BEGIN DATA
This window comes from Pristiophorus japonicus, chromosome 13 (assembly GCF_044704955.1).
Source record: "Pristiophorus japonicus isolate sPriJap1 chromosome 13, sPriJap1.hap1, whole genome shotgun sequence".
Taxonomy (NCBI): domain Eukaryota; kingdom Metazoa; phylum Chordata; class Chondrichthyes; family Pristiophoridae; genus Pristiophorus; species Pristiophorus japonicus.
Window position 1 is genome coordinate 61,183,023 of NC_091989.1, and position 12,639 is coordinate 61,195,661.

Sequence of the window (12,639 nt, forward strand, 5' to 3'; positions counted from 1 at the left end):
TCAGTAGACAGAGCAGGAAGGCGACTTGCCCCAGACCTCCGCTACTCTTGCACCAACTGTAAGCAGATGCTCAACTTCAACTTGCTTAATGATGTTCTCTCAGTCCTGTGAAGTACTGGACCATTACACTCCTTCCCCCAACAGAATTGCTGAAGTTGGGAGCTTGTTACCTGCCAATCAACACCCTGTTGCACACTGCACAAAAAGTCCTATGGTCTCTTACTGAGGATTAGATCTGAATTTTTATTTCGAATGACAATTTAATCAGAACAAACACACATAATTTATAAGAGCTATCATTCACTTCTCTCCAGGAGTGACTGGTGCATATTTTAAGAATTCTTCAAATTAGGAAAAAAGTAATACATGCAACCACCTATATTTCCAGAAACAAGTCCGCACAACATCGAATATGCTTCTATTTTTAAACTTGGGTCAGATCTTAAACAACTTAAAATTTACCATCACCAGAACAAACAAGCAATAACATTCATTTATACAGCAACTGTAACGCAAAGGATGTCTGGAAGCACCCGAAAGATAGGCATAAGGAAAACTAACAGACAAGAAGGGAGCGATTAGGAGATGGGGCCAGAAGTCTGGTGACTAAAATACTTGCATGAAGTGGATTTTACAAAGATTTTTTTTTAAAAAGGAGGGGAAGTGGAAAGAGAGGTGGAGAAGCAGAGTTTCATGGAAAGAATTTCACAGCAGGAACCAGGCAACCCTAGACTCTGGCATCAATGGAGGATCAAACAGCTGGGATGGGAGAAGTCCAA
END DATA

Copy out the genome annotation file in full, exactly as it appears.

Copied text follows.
This window comes from Pristiophorus japonicus, chromosome 13 (assembly GCF_044704955.1).
Source record: "Pristiophorus japonicus isolate sPriJap1 chromosome 13, sPriJap1.hap1, whole genome shotgun sequence".
Taxonomy (NCBI): domain Eukaryota; kingdom Metazoa; phylum Chordata; class Chondrichthyes; family Pristiophoridae; genus Pristiophorus; species Pristiophorus japonicus.
Window position 1 is genome coordinate 61,183,023 of NC_091989.1, and position 12,639 is coordinate 61,195,661.

Sequence of the window (12,639 nt, forward strand, 5' to 3'; positions counted from 1 at the left end):
TCAGTAGACAGAGCAGGAAGGCGACTTGCCCCAGACCTCCGCTACTCTTGCACCAACTGTAAGCAGATGCTCAACTTCAACTTGCTTAATGATGTTCTCTCAGTCCTGTGAAGTACTGGACCATTACACTCCTTCCCCCAACAGAATTGCTGAAGTTGGGAGCTTGTTACCTGCCAATCAACACCCTGTTGCACACTGCACAAAAAGTCCTATGGTCTCTTACTGAGGATTAGATCTGAATTTTTATTTCGAATGACAATTTAATCAGAACAAACACACATAATTTATAAGAGCTATCATTCACTTCTCTCCAGGAGTGACTGGTGCATATTTTAAGAATTCTTCAAATTAGGAAAAAAGTAATACATGCAACCACCTATATTTCCAGAAACAAGTCCGCACAACATCGAATATGCTTCTATTTTTAAACTTGGGTCAGATCTTAAACAACTTAAAATTTACCATCACCAGAACAAACAAGCAATAACATTCATTTATACAGCAACTGTAACGCAAAGGATGTCTGGAAGCACCCGAAAGATAGGCATAAGGAAAACTAACAGACAAGAAGGGAGCGATTAGGAGATGGGGCCAGAAGTCTGGTGACTAAAATACTTGCATGAAGTGGATTTTACAAAGATTTTTTTTTAAAAAGGAGGGGAAGTGGAAAGAGAGGTGGAGAAGCAGAGTTTCATGGAAAGAATTTCACAGCAGGAACCAGGCAACCCTAGACTCTGGCATCAATGGAGGATCAAACAGCTGGGATGGGAGAAGTCCAA